However, experts analyzed that in the long run, the trend of dollar devaluation will not change. The trend of economic recovery in the United States is complex. The Obama administration will not withdraw from the stimulus plan. This will inevitably increase the financial pressure on the U.S. government. Continued banknote printing may become the most immediate choice for the U.S. priority. In addition, Obama’s previous proposal to balance the world economy has become a new choice for the US government’s foreign economic policy. To achieve this goal, the US government will definitely maintain the depreciation trend of the US dollar against other countries’ currencies.
At present, the price of oil reached a new high of US$82 per barrel at the end of October this year, which is more than twice the price of US$32.4 per barrel in December last year. The recent international oil price is also floating around US$80 per barrel. In response, some experts said that the devaluation of the US dollar was the biggest factor in pushing up the overall strength of international oil prices.
Niu Li, an expert on energy issues at the National Information Center, predicts that the 2010 WTI (West Texas Intermediate Crude Oil) futures will maintain its average price in barrels per barrel due to the continued weakening of the US dollar in 2010, rising inflationary pressures, and difficult global economic growth. About 75 dollars.
Niu Li believes that despite the global economy's stabilization and recovery, the global economic recovery remains fragile under the influence of structural imbalances in the global economy, lack of endogenous growth, deteriorating employment prospects, and inflationary pressures. Activities are still far below the pre-crisis level.
Niu Pui expects that the dollar may remain weak in 2010. First, quantitative and loose monetary policy makes the money supply increase substantially. In the future, it will inevitably face severe inflationary pressures. The inherent stability of the dollar value will ultimately be affected by the supply of money.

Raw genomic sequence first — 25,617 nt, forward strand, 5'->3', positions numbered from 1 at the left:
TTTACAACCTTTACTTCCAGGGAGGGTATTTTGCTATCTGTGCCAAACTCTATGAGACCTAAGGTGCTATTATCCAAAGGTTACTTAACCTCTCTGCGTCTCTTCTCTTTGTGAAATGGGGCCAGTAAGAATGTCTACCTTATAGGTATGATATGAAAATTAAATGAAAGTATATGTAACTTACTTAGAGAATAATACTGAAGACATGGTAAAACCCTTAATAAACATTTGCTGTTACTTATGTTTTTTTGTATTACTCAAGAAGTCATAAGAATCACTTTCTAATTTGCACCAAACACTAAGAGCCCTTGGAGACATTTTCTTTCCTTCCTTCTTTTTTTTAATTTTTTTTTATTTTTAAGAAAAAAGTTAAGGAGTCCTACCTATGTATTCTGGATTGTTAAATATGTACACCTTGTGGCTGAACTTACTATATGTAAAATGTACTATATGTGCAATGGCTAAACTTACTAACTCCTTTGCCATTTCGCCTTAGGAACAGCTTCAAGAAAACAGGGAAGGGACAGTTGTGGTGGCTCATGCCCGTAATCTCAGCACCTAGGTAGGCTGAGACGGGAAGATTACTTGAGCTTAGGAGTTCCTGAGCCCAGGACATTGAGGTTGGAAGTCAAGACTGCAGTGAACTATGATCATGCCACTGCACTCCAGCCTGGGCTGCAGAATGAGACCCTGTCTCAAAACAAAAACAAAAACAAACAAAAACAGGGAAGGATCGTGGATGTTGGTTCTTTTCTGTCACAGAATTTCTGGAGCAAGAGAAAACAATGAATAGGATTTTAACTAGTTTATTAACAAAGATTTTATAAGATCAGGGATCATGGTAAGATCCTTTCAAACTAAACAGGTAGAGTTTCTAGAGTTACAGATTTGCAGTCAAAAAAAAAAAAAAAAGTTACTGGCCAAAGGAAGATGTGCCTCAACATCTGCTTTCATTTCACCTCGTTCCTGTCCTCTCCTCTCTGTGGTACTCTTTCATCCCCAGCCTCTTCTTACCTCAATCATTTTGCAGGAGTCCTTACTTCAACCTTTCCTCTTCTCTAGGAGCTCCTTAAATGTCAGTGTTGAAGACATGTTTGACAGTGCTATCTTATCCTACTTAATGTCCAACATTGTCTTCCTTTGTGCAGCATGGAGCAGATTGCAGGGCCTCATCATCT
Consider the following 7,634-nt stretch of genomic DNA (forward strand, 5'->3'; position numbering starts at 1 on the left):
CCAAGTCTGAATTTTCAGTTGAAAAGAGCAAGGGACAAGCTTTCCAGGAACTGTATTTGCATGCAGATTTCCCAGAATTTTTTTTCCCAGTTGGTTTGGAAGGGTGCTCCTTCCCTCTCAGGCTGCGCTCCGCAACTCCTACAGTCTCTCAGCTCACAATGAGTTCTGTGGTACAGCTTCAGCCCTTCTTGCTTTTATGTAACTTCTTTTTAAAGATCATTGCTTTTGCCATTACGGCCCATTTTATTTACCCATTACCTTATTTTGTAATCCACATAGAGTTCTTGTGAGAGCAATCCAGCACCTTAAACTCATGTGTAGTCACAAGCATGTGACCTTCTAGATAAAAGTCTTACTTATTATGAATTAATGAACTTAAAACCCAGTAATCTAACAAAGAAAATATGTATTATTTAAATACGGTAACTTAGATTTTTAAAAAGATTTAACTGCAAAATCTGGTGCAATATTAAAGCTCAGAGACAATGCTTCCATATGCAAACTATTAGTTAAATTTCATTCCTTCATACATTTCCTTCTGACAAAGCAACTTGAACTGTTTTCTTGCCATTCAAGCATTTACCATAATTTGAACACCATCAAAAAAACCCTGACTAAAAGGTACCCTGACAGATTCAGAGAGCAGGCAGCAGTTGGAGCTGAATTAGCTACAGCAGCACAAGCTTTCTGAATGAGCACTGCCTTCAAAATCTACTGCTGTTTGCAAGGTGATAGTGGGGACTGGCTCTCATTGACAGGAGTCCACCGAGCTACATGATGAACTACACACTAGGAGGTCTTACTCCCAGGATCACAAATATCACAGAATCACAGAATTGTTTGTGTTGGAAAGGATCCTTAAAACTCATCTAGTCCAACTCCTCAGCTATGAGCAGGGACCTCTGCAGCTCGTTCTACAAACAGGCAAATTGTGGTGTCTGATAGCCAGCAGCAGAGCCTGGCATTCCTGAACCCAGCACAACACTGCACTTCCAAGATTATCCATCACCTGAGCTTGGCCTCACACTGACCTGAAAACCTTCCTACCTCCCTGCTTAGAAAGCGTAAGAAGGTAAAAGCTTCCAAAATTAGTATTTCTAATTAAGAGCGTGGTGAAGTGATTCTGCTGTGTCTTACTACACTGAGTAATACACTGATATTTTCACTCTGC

Political factors are erratic
Niu Li also said that poor supervision of the commodity futures market will lead to speculation in 2010 continue to prevail. The trend of international oil prices is highly correlated with the speculative power in the oil futures market. When the net long position in oil futures rises, the price of oil will soar. As soon as oil futures speculative funds reduce their positions and even their net short positions, the price of oil will fall.
In December last year, the price of oil fell to the lowest price in five years. At that time, investors fled from oil and other risky assets and invested in relatively safe asylum assets such as gold and US dollars. In addition, geopolitical risks will always haunt the international oil market in 2010. Niu Li believes that geopolitical factors such as terrorist attacks on oil facilities, strikes by oil workers, political instability in oil-producing countries, etc. will all have an impact on international oil prices.
At present, there have been frequent terrorist attacks in Iraq and oil facilities have often been destroyed. The U.S.-led anti-terrorist activities in Afghanistan "have become more and more fearful." Not only has the situation in Afghanistan not been effectively controlled, it has continually escalated and has gradually spread to Pakistan, Iran and other places. Iran is an important oil-producing country in the world. When its nuclear issue is still pending, coupled with "terrorist activities," the "terror premium" of international crude oil will also increase.